Reading is one of my favourite things to do. I hear this time and again: we end up becoming like the five people we spend the most time with, so reading is one of the ways I flood my mind with successful thoughts. I thought I’d share with you my 5 best books so far 2016.
My 5 Best Books So Far 2016
Gay says we have a thermostat for the amount of success we allow ourselves to experience based on subconscious beliefs — that stem from childhood — of what we’re allowed to achieve. Gay identified four self-sabotaging barriers, what he calls upper-limit problems, that cause us to sabotage our success. Upper-limit problems manifest as behaviours we do to stop us from expanding our ability to receive more love, success and abundance. After reading this book, I recognised an upper-limit problem of mine; when I achieve success, I immediately start procrastinating. Awareness of this has helped me overcome it, and enjoy more success.
Elon’s rise from South Africa to America is a gripping story. His mission, his ultimate goal is to colonise Mars, which is why he’s pursuing these game changing innovations. They built rocket ships a fraction of the price of NASA’s rockets. They’ve made cars that run on battery – the first prototypes were made by blanketing the bottom of the car with laptop batteries! It’s a book that challenges you to dream bigger, it makes you think, well, why not? If you aim for the moon, you’ll certainly reach the stars.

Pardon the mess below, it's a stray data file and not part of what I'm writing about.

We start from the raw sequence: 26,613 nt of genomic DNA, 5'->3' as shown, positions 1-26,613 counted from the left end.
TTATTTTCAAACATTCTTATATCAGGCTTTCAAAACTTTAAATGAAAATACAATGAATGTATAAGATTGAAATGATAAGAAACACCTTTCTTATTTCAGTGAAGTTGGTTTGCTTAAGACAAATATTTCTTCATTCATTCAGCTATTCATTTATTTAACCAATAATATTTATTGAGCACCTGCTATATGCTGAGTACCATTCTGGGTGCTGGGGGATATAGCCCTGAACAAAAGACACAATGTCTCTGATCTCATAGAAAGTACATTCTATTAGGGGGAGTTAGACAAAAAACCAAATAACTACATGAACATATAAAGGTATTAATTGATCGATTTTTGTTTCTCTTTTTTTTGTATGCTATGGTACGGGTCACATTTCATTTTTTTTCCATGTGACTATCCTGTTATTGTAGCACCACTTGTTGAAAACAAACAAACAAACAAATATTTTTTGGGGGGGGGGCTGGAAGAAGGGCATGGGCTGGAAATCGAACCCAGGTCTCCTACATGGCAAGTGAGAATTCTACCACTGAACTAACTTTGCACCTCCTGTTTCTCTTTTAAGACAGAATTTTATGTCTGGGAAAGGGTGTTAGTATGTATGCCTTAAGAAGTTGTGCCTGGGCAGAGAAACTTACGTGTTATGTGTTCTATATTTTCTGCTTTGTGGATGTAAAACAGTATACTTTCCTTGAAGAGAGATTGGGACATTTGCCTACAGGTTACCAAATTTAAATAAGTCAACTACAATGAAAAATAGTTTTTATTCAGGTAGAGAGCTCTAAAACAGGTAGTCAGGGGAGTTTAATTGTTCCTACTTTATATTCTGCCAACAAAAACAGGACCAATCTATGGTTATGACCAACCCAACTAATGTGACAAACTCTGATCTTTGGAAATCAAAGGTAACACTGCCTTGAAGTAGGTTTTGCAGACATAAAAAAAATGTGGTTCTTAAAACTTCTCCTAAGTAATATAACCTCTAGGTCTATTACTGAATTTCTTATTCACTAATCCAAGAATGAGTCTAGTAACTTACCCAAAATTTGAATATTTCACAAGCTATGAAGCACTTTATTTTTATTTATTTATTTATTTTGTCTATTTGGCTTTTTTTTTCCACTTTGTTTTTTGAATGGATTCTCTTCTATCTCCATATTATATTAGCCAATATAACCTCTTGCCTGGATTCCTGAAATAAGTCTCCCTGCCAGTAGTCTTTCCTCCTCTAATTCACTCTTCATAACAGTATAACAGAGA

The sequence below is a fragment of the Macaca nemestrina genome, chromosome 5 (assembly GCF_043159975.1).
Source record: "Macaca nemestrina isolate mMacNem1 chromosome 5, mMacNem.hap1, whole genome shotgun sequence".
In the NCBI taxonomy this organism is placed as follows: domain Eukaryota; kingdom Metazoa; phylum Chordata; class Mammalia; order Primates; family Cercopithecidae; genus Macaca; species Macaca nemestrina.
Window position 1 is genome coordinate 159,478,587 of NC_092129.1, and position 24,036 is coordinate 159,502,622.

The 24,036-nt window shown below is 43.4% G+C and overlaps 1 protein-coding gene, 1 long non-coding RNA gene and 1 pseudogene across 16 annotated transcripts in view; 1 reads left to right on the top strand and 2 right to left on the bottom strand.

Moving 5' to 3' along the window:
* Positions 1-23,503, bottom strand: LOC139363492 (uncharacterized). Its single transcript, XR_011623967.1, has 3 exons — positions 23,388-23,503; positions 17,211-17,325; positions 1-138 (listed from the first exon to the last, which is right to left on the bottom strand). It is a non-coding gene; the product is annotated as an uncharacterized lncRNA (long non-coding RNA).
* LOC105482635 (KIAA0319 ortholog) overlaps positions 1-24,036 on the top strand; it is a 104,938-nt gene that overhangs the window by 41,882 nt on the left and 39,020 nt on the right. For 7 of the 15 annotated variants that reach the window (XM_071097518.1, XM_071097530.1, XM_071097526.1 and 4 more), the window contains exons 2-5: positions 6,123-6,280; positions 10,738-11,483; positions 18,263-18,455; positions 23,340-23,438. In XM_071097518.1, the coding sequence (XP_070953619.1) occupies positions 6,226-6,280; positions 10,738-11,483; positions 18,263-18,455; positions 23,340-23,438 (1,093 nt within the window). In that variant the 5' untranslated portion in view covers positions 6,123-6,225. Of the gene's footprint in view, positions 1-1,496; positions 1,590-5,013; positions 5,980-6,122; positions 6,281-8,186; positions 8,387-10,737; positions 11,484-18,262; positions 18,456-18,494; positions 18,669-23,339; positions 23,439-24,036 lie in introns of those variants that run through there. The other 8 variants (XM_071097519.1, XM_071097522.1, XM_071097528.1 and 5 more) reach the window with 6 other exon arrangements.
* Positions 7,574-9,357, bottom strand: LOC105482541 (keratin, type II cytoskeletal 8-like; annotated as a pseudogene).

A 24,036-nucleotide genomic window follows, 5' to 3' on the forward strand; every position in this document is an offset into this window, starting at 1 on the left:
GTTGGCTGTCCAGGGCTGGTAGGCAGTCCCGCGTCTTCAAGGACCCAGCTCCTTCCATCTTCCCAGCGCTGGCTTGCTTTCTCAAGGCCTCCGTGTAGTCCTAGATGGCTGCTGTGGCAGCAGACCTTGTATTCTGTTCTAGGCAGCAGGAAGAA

It’s been on my reading list for years, and I finally read it after watching his recent interview with Oprah. Emotional intelligence includes the following domains: self-awareness, managing emotions, motivation, empathy, persistence, and handling relationships. What makes Daniel’s book so interesting in the self-help genre, is, it’s grounded in neuroscience. It’s a must-read if you’re looking to grow your influence in the world.
Brene’s book is about getting up after failure, turning breakdowns into breakthroughs. What I find interesting about her book is, her ideas and conclusions are similar to some of my favourite spiritual authors, like Wayne Dyer and Eckhart Tolle. For example, the idea that we all run a story in our head — Tolle calls this the ego — and how we need to disassociate from it. However Brene’s approach is grounded in the Western rational thinking approach. She’s created a simple three-step process — like the three-acts of a story — to rising from our falls, and bringing more wholeheartedness into our lives.
I’ve read about enlightened sages in India who sit in monasteries, where people flock from far and wide just to be in their presence. A Thousand Names for Joy is like being a fly on the wall of an awakened mind living in the west. The book is also conversations of Byron’s response to Lao Tzu’s Tao Te Ching — a Chinese classic, some say it’s the wisest book ever written. The book is a window into the mind of someone living in the present moment. I would recommend A Thousand Names for Joy for any seeker wanting to elevate their frequency.
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